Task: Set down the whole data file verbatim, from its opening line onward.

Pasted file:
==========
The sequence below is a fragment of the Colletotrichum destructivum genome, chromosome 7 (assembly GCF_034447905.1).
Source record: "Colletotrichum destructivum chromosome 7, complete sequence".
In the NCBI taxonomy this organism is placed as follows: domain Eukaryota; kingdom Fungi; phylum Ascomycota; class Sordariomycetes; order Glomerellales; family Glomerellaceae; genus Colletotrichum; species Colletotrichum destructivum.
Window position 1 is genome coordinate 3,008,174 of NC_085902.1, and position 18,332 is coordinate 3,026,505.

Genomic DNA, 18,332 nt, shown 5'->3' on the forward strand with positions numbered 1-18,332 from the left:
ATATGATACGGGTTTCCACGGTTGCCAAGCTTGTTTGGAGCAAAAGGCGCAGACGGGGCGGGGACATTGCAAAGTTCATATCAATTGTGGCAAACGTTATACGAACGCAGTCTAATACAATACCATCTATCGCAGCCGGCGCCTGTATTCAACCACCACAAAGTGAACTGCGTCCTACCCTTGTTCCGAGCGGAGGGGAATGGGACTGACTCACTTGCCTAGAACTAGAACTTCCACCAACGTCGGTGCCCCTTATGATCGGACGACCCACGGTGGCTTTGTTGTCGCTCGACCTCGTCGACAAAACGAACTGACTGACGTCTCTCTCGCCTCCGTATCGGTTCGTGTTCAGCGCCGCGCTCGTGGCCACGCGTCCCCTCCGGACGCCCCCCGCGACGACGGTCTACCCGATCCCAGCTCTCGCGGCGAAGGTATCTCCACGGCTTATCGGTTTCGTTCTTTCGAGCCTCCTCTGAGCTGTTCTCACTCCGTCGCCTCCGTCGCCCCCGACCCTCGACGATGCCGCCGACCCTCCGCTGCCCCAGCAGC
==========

The sequence below is a fragment of the Colletotrichum destructivum genome, chromosome 7 (assembly GCF_034447905.1).
Source record: "Colletotrichum destructivum chromosome 7, complete sequence".
In the NCBI taxonomy this organism is placed as follows: domain Eukaryota; kingdom Fungi; phylum Ascomycota; class Sordariomycetes; order Glomerellales; family Glomerellaceae; genus Colletotrichum; species Colletotrichum destructivum.
Window position 1 is genome coordinate 3,008,174 of NC_085902.1, and position 18,332 is coordinate 3,026,505.

Genomic DNA, 18,332 nt, shown 5'->3' on the forward strand with positions numbered 1-18,332 from the left:
ATATGATACGGGTTTCCACGGTTGCCAAGCTTGTTTGGAGCAAAAGGCGCAGACGGGGCGGGGACATTGCAAAGTTCATATCAATTGTGGCAAACGTTATACGAACGCAGTCTAATACAATACCATCTATCGCAGCCGGCGCCTGTATTCAACCACCACAAAGTGAACTGCGTCCTACCCTTGTTCCGAGCGGAGGGGAATGGGACTGACTCACTTGCCTAGAACTAGAACTTCCACCAACGTCGGTGCCCCTTATGATCGGACGACCCACGGTGGCTTTGTTGTCGCTCGACCTCGTCGACAAAACGAACTGACTGACGTCTCTCTCGCCTCCGTATCGGTTCGTGTTCAGCGCCGCGCTCGTGGCCACGCGTCCCCTCCGGACGCCCCCCGCGACGACGGTCTACCCGATCCCAGCTCTCGCGGCGAAGGTATCTCCACGGCTTATCGGTTTCGTTCTTTCGAGCCTCCTCTGAGCTGTTCTCACTCCGTCGCCTCCGTCGCCCCCGACCCTCGACGATGCCGCCGACCCTCCGCTGCCCCAGCAGC